I have been trying to process the murders in Atlanta. I am struggling. Clearly, they represent the nexus of gender, race, ethnic and immigrant hatred. These cannot be untwined. And it is that complicated interplay that makes it so difficult for me.
As a DEI practitioner, I can see how the xenophobia that has been stirred within the past few years is at play. Yet, it is important to say that while the past years have intensified this kind of xenophobic animosity and targeting, none of this is a new experience for Asian Americans. It can be traced back to the earliest times, when the first Chinese immigrants landed on our western shores. The seeds for hateful marginalization and xenophobic representations were planted then, just as they were when the first enslaved Africans landed on our eastern shores.
Hate like this is not new. Hate like this has deep roots.
I find it interesting, though not surprising, that the primary focus has been on the fact that most of the victims were Asian American. This focus, while painfully relevant, also allows us to avert our eyes from the trauma that women – Asian American women, Black women, Hispanic women, Muslim women, white women, all women – have been subject to. And yet, women are not the focus. No, that would be too big, too real, too terrifying to hold in our quaking hands. It would mean we speak of our mothers, our sisters, our daughters, and ourselves. That is just too terrifying and so we do not speak of it. It is the reason in America we cannot use the word “femicide” to describe the systemic brutalization and murder of women.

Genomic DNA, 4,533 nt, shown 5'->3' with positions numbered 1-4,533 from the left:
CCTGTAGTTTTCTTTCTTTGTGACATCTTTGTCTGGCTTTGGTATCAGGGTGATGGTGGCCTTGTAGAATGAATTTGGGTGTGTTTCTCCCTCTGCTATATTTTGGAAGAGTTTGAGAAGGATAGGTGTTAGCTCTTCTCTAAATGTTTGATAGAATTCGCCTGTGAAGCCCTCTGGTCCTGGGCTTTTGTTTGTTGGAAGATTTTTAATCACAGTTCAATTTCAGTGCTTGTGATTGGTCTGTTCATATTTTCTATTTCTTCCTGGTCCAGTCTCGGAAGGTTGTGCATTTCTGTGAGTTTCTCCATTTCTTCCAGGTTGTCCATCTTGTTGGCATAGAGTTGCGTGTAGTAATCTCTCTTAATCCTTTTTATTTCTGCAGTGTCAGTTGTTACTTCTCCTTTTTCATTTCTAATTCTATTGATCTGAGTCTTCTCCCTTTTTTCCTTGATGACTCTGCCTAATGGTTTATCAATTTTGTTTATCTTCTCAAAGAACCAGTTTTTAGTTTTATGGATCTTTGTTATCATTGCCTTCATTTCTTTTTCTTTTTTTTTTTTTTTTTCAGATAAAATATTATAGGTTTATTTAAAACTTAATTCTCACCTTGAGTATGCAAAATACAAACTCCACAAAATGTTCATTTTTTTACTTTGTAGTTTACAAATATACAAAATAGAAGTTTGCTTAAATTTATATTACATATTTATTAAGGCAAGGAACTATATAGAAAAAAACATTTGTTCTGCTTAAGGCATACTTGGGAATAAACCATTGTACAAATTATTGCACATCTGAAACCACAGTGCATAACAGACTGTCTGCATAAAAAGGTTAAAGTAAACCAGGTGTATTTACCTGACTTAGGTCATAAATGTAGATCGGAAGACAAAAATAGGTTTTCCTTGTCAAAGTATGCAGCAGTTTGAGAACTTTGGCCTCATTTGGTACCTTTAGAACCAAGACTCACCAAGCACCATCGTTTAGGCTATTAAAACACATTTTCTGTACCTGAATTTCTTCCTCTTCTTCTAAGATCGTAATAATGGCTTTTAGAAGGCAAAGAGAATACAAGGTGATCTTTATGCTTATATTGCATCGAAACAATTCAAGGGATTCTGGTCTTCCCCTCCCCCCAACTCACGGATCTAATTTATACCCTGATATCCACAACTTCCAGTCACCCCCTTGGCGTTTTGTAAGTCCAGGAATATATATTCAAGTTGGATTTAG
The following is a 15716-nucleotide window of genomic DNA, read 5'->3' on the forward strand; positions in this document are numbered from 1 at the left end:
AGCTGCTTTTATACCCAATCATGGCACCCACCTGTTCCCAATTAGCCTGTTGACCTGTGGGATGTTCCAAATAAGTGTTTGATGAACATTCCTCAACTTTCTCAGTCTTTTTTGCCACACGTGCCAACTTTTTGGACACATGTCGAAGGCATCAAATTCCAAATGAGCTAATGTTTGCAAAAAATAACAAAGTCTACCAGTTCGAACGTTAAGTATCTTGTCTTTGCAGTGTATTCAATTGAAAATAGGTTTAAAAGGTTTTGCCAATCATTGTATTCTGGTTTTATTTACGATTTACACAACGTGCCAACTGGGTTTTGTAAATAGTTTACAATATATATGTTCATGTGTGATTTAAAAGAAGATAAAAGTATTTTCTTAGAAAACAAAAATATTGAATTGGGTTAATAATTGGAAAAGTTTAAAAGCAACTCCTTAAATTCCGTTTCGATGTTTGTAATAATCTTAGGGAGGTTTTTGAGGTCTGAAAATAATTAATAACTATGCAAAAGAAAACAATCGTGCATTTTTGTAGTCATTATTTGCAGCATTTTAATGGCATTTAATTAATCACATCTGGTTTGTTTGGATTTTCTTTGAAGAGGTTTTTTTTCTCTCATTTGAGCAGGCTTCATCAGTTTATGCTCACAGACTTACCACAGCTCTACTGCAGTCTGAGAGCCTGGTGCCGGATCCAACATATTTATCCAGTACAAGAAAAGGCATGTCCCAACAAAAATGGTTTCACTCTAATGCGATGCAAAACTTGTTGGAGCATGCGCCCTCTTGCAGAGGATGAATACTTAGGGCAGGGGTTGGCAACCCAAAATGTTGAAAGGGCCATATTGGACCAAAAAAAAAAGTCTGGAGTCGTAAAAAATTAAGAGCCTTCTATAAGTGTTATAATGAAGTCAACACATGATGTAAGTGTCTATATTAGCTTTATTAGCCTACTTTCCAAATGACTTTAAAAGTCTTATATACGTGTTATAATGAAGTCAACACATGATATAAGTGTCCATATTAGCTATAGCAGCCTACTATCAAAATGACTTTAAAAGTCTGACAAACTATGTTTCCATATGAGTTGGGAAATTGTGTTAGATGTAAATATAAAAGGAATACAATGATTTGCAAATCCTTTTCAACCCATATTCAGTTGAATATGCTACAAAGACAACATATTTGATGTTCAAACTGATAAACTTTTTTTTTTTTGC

No. We cannot go there.
Naming it as xenophobia toward Asian Americans and immigrates makes it somehow a problem that is not as systemic – a problem that is not about the societal us. It makes it a problem we can “otherize,” like the racism directed at Blacks. We can look at statistics and say, while tragic, it potentially impacts this group or that group, but not the societal us. But if we say this heinous crime is about the brutalization of women, we must suddenly come face-to-face with a problem that impacts half of our nation. A problem that is the societal us.
It’s time to name this hatred. It is us.